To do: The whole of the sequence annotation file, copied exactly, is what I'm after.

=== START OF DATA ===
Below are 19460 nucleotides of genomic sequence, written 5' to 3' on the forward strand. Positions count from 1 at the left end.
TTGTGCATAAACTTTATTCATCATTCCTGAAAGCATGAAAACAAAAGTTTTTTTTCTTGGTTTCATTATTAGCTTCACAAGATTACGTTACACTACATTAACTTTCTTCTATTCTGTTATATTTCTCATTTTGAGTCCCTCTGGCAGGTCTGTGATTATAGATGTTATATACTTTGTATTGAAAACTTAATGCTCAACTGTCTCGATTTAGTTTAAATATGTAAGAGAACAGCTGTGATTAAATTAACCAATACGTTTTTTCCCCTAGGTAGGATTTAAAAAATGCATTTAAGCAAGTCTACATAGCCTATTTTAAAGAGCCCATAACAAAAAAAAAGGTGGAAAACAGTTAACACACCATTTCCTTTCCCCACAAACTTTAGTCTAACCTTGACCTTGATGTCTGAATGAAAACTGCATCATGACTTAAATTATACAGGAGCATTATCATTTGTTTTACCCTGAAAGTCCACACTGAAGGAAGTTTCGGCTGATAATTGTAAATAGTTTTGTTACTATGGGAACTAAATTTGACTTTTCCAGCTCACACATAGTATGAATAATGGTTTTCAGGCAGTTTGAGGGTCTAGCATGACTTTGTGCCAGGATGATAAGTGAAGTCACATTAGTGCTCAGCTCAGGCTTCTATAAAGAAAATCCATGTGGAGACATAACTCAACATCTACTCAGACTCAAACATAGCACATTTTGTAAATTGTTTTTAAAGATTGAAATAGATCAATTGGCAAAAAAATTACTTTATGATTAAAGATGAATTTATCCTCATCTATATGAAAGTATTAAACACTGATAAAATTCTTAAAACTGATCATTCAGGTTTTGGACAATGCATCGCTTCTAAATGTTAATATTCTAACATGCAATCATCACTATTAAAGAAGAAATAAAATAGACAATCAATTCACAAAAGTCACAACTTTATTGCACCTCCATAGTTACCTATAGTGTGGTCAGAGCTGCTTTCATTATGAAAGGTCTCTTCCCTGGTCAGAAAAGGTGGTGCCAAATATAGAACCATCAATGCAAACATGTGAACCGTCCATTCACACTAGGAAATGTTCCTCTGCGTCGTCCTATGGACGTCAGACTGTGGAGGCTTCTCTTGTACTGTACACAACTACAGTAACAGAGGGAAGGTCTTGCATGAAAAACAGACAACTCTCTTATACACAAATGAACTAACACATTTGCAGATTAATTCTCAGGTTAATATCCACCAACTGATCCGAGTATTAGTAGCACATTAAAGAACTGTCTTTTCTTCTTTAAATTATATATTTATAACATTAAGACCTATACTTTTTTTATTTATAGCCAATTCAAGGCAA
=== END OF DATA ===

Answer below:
Below are 19460 nucleotides of genomic sequence, written 5' to 3' on the forward strand. Positions count from 1 at the left end.
TTGTGCATAAACTTTATTCATCATTCCTGAAAGCATGAAAACAAAAGTTTTTTTTCTTGGTTTCATTATTAGCTTCACAAGATTACGTTACACTACATTAACTTTCTTCTATTCTGTTATATTTCTCATTTTGAGTCCCTCTGGCAGGTCTGTGATTATAGATGTTATATACTTTGTATTGAAAACTTAATGCTCAACTGTCTCGATTTAGTTTAAATATGTAAGAGAACAGCTGTGATTAAATTAACCAATACGTTTTTTCCCCTAGGTAGGATTTAAAAAATGCATTTAAGCAAGTCTACATAGCCTATTTTAAAGAGCCCATAACAAAAAAAAAGGTGGAAAACAGTTAACACACCATTTCCTTTCCCCACAAACTTTAGTCTAACCTTGACCTTGATGTCTGAATGAAAACTGCATCATGACTTAAATTATACAGGAGCATTATCATTTGTTTTACCCTGAAAGTCCACACTGAAGGAAGTTTCGGCTGATAATTGTAAATAGTTTTGTTACTATGGGAACTAAATTTGACTTTTCCAGCTCACACATAGTATGAATAATGGTTTTCAGGCAGTTTGAGGGTCTAGCATGACTTTGTGCCAGGATGATAAGTGAAGTCACATTAGTGCTCAGCTCAGGCTTCTATAAAGAAAATCCATGTGGAGACATAACTCAACATCTACTCAGACTCAAACATAGCACATTTTGTAAATTGTTTTTAAAGATTGAAATAGATCAATTGGCAAAAAAATTACTTTATGATTAAAGATGAATTTATCCTCATCTATATGAAAGTATTAAACACTGATAAAATTCTTAAAACTGATCATTCAGGTTTTGGACAATGCATCGCTTCTAAATGTTAATATTCTAACATGCAATCATCACTATTAAAGAAGAAATAAAATAGACAATCAATTCACAAAAGTCACAACTTTATTGCACCTCCATAGTTACCTATAGTGTGGTCAGAGCTGCTTTCATTATGAAAGGTCTCTTCCCTGGTCAGAAAAGGTGGTGCCAAATATAGAACCATCAATGCAAACATGTGAACCGTCCATTCACACTAGGAAATGTTCCTCTGCGTCGTCCTATGGACGTCAGACTGTGGAGGCTTCTCTTGTACTGTACACAACTACAGTAACAGAGGGAAGGTCTTGCATGAAAAACAGACAACTCTCTTATACACAAATGAACTAACACATTTGCAGATTAATTCTCAGGTTAATATCCACCAACTGATCCGAGTATTAGTAGCACATTAAAGAACTGTCTTTTCTTCTTTAAATTATATATTTATAACATTAAGACCTATACTTTTTTTATTTATAGCCAATTCAAGGCAA